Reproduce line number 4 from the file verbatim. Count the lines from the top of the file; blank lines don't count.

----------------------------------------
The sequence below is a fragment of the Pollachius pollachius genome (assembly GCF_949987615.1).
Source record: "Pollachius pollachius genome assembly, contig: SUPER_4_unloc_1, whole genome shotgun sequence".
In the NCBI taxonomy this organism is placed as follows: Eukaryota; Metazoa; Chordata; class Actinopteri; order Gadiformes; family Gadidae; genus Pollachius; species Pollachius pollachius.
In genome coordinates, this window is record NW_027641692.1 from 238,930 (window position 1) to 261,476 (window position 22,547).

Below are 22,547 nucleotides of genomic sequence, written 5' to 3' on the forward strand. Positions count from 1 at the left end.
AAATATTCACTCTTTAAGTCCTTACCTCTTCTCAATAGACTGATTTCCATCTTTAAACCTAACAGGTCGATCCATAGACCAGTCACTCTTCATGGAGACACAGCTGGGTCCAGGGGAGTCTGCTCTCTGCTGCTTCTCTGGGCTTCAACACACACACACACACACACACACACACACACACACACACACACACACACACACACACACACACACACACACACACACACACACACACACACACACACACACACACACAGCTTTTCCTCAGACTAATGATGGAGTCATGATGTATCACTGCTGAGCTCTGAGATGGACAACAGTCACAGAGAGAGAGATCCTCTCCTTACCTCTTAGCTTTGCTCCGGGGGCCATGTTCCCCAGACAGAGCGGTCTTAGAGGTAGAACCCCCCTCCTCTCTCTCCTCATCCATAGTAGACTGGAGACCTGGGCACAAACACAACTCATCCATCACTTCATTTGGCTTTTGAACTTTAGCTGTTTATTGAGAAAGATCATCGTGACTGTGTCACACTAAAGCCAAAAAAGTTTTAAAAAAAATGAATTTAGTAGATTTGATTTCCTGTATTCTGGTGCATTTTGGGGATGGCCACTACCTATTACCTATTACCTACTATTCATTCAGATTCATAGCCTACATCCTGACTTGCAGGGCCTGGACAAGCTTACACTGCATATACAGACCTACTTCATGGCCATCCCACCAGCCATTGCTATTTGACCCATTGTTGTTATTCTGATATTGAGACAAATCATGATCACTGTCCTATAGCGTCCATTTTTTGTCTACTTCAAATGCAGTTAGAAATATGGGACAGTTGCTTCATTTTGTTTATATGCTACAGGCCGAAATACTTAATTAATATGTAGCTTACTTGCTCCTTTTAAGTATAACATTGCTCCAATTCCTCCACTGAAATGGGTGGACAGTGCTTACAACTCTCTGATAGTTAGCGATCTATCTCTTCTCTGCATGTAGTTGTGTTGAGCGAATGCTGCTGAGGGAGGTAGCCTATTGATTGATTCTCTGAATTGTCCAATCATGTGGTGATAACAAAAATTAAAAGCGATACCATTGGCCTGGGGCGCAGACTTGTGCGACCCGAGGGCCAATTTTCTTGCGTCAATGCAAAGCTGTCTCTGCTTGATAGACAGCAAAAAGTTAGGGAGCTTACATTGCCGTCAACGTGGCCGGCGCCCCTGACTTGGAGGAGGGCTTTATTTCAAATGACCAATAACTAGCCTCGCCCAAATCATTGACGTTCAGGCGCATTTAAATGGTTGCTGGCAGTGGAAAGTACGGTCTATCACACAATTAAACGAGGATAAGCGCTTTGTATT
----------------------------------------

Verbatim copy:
In genome coordinates, this window is record NW_027641692.1 from 238,930 (window position 1) to 261,476 (window position 22,547).